Background/Aims: A risk prediction model for the development of hepatocellular carcinoma (HCC) from indeterminate nodules detected on computed tomography (CT) (RadCT score) in patients with chronic hepatitis B (CHB)-related cirrhosis was proposed. We validated this model for indeterminate nodules on magnetic resonance imaging (MRI). Methods: Between 2013 and 2016, Liver Imaging Reporting and Data System (LI-RADS) 2/3 nodules on MRI were detected in 99 patients with CHB. The RadCT score was calculated. Results: The median age of the 72 male and 27 female subjects was 58 years. HCC history and liver cirrhosis were found in 47 (47.5%) and 44 (44.4%) patients, respectively. The median RadCT score was 112. The patients with HCC (n=41, 41.4%) showed significantly higher RadCT scores than those without (median, 119 vs. 107; P=0.013); the Chinese university-HCC and risk estimation for HCC in CHB (REACH-B) scores were similar (both P>0.05). Arterial enhancement, T2 hyperintensity, and diffusion restriction on MRI were not significantly different in the univariate analysis (all P>0.05); only the RadCT score significantly predicted HCC (hazard ratio [HR]=1.018; P=0.007). Multivariate analysis showed HCC history was the only independent HCC predictor (HR=2.374; P=0.012). When the subjects were stratified into three risk groups based on the RadCT score (<60, 60–105, and >105), the cumulative HCC incidence was not significantly different among them (all P>0.05, log-rank test). Conclusions: HCC history, but not RadCT score, predicted CHB-related HCC development from LI-RADS 2/3 nodules. New risk models optimized for MRI-defined indeterminate nodules are required.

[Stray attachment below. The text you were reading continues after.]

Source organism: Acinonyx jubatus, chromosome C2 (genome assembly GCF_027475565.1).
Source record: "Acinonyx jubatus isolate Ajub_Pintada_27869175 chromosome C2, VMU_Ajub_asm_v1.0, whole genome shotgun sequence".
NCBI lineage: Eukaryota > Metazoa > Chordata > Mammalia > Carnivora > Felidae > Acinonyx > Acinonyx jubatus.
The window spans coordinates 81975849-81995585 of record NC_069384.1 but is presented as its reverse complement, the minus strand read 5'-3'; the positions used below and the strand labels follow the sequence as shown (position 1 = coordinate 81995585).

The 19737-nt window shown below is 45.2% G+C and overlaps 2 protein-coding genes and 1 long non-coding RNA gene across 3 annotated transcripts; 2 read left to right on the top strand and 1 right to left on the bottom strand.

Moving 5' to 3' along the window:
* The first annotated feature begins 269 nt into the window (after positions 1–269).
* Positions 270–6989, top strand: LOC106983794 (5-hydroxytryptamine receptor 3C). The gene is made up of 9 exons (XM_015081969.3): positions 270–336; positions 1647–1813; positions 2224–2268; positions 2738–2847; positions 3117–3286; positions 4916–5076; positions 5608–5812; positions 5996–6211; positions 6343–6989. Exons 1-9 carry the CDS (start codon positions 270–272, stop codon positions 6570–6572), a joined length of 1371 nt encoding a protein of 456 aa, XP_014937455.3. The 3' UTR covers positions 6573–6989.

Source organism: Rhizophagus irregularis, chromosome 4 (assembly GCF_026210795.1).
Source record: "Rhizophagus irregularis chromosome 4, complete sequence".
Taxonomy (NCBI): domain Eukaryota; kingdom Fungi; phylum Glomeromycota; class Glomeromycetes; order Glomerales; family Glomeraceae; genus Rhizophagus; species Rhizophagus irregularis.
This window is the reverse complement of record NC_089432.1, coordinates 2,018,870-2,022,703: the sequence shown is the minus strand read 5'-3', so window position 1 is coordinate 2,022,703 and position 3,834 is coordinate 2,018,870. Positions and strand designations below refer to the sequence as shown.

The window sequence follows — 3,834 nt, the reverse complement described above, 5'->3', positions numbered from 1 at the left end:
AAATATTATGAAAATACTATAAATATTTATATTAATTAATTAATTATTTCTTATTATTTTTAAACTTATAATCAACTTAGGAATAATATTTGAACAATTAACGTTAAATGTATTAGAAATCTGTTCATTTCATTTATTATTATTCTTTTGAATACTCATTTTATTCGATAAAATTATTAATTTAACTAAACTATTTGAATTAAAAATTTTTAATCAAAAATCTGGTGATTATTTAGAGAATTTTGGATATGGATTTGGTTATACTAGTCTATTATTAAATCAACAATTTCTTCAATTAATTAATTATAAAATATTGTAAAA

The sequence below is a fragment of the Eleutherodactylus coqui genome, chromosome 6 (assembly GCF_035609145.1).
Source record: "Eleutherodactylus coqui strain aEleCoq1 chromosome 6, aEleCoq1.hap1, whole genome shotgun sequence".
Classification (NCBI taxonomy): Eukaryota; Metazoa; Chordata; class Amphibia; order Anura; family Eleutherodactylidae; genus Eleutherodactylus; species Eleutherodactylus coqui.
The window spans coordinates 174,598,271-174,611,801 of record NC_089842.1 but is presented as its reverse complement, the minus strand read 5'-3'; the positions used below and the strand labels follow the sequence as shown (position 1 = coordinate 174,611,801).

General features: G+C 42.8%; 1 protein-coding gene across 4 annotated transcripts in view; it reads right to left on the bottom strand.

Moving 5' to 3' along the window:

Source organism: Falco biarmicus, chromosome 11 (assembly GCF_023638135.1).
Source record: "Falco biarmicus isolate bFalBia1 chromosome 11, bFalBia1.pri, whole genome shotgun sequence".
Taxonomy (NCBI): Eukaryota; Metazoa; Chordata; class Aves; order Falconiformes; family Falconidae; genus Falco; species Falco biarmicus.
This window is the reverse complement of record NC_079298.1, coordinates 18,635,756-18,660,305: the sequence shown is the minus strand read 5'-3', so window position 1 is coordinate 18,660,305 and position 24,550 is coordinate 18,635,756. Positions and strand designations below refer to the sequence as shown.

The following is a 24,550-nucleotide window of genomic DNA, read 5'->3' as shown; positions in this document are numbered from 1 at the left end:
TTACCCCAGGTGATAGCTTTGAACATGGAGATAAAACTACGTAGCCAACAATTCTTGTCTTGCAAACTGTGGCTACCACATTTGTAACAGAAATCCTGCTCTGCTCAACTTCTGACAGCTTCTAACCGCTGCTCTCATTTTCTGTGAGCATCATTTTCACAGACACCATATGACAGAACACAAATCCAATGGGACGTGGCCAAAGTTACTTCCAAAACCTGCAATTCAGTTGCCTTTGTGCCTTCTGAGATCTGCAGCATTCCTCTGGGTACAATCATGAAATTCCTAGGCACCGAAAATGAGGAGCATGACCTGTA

Bibliographical noteFunding Information:
This study was supported by Basic Science Research Program through the National Research Foundation of Korea funded by the Ministry of Science, ICT & Future Planning (2016R1A1A1A05005138) Ministry of Health and Welfare, Republic of Korea. The funders had no role in study design, data collection and analysis, decision to publish, or preparation of the manuscript.
All Science Journal Classification (ASJC) codes
- Molecular Biology